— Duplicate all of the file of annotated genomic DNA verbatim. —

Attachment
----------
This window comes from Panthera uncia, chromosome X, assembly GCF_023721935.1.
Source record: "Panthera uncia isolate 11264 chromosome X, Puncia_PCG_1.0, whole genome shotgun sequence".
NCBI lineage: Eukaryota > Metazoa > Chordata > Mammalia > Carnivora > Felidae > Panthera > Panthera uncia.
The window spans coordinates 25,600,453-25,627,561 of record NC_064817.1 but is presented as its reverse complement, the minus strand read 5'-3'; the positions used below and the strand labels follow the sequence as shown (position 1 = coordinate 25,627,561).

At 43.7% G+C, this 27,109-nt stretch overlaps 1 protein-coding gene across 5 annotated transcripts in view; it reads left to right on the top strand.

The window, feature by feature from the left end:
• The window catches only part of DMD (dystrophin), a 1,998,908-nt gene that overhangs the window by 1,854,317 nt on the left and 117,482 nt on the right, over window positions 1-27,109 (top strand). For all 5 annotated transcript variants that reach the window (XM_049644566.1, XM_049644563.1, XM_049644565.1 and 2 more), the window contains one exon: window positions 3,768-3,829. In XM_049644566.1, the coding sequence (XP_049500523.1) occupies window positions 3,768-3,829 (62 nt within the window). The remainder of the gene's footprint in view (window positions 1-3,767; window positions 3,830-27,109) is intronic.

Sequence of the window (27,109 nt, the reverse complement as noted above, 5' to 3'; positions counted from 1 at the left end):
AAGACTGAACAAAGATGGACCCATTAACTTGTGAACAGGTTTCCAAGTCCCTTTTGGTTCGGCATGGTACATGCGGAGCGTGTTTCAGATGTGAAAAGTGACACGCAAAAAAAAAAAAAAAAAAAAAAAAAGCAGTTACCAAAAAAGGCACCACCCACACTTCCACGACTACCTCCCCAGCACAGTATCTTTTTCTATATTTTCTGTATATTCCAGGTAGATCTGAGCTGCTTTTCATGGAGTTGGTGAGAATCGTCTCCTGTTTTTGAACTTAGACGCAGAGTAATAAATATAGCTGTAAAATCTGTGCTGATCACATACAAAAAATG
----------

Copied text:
This window comes from Panthera uncia, chromosome X, assembly GCF_023721935.1.
Source record: "Panthera uncia isolate 11264 chromosome X, Puncia_PCG_1.0, whole genome shotgun sequence".
NCBI lineage: Eukaryota > Metazoa > Chordata > Mammalia > Carnivora > Felidae > Panthera > Panthera uncia.
The window spans coordinates 25,600,453-25,627,561 of record NC_064817.1 but is presented as its reverse complement, the minus strand read 5'-3'; the positions used below and the strand labels follow the sequence as shown (position 1 = coordinate 25,627,561).

At 43.7% G+C, this 27,109-nt stretch overlaps 1 protein-coding gene across 5 annotated transcripts in view; it reads left to right on the top strand.

The window, feature by feature from the left end:
• The window catches only part of DMD (dystrophin), a 1,998,908-nt gene that overhangs the window by 1,854,317 nt on the left and 117,482 nt on the right, over window positions 1-27,109 (top strand). For all 5 annotated transcript variants that reach the window (XM_049644566.1, XM_049644563.1, XM_049644565.1 and 2 more), the window contains one exon: window positions 3,768-3,829. In XM_049644566.1, the coding sequence (XP_049500523.1) occupies window positions 3,768-3,829 (62 nt within the window). The remainder of the gene's footprint in view (window positions 1-3,767; window positions 3,830-27,109) is intronic.

Sequence of the window (27,109 nt, the reverse complement as noted above, 5' to 3'; positions counted from 1 at the left end):
AAGACTGAACAAAGATGGACCCATTAACTTGTGAACAGGTTTCCAAGTCCCTTTTGGTTCGGCATGGTACATGCGGAGCGTGTTTCAGATGTGAAAAGTGACACGCAAAAAAAAAAAAAAAAAAAAAAAAAGCAGTTACCAAAAAAGGCACCACCCACACTTCCACGACTACCTCCCCAGCACAGTATCTTTTTCTATATTTTCTGTATATTCCAGGTAGATCTGAGCTGCTTTTCATGGAGTTGGTGAGAATCGTCTCCTGTTTTTGAACTTAGACGCAGAGTAATAAATATAGCTGTAAAATCTGTGCTGATCACATACAAAAAATG